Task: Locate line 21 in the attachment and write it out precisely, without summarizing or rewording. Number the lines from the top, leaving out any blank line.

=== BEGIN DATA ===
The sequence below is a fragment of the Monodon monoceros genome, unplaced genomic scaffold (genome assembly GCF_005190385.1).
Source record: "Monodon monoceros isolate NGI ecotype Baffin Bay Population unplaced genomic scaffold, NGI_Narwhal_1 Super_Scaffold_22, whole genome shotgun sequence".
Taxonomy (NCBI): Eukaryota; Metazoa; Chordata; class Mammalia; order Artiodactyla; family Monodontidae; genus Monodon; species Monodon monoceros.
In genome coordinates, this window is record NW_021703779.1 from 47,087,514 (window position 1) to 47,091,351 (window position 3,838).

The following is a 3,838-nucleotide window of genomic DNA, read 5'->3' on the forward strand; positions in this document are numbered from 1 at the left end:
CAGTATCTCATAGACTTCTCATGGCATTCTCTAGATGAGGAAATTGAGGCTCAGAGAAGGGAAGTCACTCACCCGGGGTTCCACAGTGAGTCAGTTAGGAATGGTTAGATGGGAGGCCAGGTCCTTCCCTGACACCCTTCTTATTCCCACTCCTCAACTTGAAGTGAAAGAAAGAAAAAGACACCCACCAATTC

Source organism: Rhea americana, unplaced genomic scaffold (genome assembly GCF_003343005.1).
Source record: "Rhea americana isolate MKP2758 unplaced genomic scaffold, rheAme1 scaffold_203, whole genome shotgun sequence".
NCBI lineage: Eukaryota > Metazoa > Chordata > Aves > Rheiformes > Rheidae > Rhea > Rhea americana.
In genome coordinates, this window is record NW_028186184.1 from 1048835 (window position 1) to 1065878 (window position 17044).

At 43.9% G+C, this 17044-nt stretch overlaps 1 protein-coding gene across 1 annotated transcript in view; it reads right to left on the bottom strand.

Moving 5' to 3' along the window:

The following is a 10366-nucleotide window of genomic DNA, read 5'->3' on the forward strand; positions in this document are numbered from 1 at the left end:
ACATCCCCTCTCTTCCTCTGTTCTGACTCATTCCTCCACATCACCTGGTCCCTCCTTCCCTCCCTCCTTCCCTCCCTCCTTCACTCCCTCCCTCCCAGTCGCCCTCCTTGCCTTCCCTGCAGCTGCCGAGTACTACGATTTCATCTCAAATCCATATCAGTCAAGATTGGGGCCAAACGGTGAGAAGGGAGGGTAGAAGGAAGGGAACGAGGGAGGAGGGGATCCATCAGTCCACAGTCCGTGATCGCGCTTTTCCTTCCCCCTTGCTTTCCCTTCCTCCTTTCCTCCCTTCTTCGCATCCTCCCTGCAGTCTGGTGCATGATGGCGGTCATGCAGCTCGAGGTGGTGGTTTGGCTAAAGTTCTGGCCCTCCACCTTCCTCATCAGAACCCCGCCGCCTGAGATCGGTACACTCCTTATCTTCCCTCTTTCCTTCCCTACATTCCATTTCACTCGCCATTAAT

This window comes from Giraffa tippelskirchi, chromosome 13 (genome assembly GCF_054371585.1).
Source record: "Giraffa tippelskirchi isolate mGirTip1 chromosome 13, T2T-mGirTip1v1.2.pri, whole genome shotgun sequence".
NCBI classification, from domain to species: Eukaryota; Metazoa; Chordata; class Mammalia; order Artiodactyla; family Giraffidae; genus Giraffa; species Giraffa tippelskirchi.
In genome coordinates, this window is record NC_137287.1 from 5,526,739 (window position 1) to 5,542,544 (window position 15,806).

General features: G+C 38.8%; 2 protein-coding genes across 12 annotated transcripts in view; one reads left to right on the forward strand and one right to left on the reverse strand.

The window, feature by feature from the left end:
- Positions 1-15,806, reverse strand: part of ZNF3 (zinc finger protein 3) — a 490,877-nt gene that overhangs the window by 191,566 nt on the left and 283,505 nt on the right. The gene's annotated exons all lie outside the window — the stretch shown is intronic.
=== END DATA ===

- Positions 1-15,806, reverse strand: part of ZNF3 (zinc finger protein 3) — a 490,877-nt gene that overhangs the window by 191,566 nt on the left and 283,505 nt on the right. The gene's annotated exons all lie outside the window — the stretch shown is intronic.